Himalaya Travel Information

About The Mountains

The Himalaya is the globe’s mightiest chain of mountains. No other mountain range features peaks of 8,000 metres (26,000 feet). In the Himalaya there are 14 of such mountain tops and hundreds of peaks over 7,000 metres (23,000 feet) high. The mountain chain stretches along 2,700-kms (1,700 miles).

The Himalaya is the beginning of numerous great rivers of the Indian subcontinent, such as The Ganga and Yamuna which are inextricably entangled with local myths and legends. The Indus or Sindhu also originates in the trans-Himalayan Tibetan Plateau, as does the Brahmaputra.

Preparation

Ahead of your trip you ought to have a health check to find out that you are physically fit and to avoid altitude sickness. You should always keep a first aid box with you, with basic medicaments to treat headache, fever, constipation, burns, diarrhea, sore throat and coughing. Include patches and eye lotion and diuretic drugs.

Cold cream which you can use generously prior to the day’s walk also protects from dryness of your skin. Use river water for washing. Most importantly you should know the place you are travelling to and carefully research it on the Internet.

When To Go

The best time to visit Tibet and the Himalayas is in summer (June-July-August). Then you can enjoy an intense sunlight, hot temperature, local festivals and an amazing scenery. It is ice-cold in winter which lasts from October till May – not recommended. But…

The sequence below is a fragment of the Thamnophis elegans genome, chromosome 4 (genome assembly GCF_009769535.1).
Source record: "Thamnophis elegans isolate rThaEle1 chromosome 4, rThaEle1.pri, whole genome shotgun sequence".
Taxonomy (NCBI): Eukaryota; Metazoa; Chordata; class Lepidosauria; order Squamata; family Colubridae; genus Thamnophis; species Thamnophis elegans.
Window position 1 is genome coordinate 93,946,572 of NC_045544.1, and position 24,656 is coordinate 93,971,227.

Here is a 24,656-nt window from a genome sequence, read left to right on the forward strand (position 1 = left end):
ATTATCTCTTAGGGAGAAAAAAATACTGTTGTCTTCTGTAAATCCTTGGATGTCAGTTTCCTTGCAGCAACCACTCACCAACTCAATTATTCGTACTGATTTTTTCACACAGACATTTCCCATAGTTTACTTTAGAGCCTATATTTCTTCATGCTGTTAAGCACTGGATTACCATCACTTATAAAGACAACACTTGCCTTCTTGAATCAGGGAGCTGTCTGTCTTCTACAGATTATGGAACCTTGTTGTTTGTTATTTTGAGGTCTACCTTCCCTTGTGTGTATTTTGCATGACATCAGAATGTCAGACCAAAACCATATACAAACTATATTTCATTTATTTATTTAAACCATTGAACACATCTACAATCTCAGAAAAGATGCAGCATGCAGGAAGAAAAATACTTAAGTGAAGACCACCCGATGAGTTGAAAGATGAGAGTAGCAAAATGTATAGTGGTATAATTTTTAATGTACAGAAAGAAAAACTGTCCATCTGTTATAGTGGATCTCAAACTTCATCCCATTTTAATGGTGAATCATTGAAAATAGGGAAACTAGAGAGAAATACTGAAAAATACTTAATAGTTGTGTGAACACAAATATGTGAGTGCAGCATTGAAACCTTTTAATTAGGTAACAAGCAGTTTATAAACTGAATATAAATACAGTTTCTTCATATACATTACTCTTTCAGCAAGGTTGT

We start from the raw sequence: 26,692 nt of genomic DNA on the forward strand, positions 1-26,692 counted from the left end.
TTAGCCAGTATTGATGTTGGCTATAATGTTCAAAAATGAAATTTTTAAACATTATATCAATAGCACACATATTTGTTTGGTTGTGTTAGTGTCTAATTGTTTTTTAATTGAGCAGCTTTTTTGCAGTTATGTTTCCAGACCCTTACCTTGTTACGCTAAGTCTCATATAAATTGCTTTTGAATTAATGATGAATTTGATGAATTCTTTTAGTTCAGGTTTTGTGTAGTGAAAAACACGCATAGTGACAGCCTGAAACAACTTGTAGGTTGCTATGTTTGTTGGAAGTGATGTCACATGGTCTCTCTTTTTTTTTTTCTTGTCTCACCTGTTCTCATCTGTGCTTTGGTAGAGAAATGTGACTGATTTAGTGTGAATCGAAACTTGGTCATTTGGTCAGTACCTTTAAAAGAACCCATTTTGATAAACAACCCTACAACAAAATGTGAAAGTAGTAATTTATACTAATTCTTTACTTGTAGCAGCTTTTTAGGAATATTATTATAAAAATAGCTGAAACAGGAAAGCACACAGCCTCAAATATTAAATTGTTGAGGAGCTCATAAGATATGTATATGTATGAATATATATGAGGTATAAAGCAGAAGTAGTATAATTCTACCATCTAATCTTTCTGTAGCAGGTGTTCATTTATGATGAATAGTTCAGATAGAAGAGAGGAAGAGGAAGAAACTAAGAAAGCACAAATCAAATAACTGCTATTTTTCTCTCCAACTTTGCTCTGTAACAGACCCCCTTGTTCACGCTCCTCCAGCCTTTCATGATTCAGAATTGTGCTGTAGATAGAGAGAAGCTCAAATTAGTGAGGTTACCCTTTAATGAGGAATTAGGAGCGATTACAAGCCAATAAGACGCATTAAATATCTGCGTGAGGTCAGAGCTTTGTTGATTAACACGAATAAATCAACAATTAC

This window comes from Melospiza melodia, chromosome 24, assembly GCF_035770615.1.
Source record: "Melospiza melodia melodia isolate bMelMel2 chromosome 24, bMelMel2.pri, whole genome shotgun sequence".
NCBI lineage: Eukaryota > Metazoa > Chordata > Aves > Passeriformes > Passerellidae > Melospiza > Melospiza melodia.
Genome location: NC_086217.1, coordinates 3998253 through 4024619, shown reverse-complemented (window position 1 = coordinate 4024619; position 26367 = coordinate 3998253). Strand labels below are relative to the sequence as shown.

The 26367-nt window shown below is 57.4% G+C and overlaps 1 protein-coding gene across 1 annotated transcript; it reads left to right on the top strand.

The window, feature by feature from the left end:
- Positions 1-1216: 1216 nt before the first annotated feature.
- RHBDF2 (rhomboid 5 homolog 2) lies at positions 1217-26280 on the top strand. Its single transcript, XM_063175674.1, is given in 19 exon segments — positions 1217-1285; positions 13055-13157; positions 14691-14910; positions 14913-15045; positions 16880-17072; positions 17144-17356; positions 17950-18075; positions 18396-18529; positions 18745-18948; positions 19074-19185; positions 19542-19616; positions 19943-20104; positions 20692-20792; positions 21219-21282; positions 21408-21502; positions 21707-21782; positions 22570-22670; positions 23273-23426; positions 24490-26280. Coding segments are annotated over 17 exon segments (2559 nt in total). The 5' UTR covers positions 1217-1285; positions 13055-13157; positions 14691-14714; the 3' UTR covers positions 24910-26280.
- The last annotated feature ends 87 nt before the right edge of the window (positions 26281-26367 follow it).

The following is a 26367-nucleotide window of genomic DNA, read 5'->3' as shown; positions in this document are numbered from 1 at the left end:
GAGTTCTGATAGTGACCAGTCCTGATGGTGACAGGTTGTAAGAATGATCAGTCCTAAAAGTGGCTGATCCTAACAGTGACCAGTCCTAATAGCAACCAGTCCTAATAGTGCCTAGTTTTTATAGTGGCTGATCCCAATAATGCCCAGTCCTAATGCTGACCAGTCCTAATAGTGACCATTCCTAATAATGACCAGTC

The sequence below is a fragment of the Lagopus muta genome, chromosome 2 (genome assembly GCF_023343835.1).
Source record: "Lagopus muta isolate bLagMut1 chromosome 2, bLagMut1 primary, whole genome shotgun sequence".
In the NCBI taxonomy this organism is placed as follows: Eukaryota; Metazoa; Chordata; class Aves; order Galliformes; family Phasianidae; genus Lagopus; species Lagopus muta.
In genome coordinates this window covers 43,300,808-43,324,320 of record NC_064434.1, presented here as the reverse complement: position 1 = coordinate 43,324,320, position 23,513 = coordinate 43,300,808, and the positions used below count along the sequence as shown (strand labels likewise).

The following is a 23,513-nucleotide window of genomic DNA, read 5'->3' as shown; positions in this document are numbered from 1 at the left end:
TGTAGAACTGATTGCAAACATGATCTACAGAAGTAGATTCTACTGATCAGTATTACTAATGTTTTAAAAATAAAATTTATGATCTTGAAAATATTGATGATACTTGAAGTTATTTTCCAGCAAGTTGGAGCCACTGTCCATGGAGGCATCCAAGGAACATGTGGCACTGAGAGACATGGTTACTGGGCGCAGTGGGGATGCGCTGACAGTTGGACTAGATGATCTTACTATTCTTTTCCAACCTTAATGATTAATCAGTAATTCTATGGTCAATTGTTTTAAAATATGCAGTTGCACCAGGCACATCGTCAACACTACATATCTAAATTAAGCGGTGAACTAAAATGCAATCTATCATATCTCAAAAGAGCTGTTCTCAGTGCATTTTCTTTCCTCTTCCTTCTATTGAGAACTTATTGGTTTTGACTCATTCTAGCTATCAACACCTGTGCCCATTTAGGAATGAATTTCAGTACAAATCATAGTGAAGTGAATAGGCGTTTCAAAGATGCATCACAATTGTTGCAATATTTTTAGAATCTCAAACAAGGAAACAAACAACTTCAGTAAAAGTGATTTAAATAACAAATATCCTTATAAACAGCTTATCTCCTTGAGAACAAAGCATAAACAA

Winter is when I was there and although very cold, averaging between -10C to 5C, it is bearable. It is particularly dry in Tibet so remaining warm is a matter of protecting yourself against the very cold air as opposed to being concerned with snow and ice. When moisture is present, it is much more difficult to stay warm because moisture speeds up heat transfer.

The bonus of being there in Winter is the lack of tourists! So if really want to escape Winter in Tibet is the best time.

More Himalaya travel tips….

Light-weight clothes are best between May and October and warm layered wear from November to April.

Essential items you should take with you are a fine quality backpack, with wide straps to hold, foam mattress, sleeping bag, a Swiss knife, good quality trekking shoes, a raincoat (also in summer), matchboxes, umbrella, a water bottle, disposable bags and a flashlight.

Getting There From Abroad

Your Himalaya travel could depart from various locations. Many travel by air to Kathmandu, Nepal and use this as their starting point. Nepal has connections with many destinations abroad.

Want to visit Tibet? There are frequent flights from Kathmandu to Lhasa, though the exact number of flights per week depends on the season. It’s slightly more than one hour and gives you a great view of the Himalaya mountains. Note that normally individual travelers can get neither a visa nor a plane ticket, which are solely available to members of organized groups.

Alternatives are direct flights between Chengdu in the Sichuan Province, and Lhasa. You can easily obtain an air ticket through a travel agent in Chengdu, China. There is also a 2-hour flight twice every week between Chongqing and Lhasa.

Caribbean Travel Guides – Are They Worth It?

As well as being a raving shopaholic, Jane Morris is also a dedicated Travel Buff. This is just one article on her many visits to the lush clear waters of the Caribbean

Imagine all the stories and films you have seen on pirates in the Caribbean, Spanish galleons laden with gold, pretty girls all around, beautiful white sandy beaches, swaying palm trees, clear blue seas, and reefs that have ripped the bottom out of many a fine sailing ship, now beautiful diving territory.

Well, this is what makes up the beauty, the mystery, and the attraction for many people as a dream holiday. In fact, there is so much to do that unless you plan your holiday carefully there is so much to miss.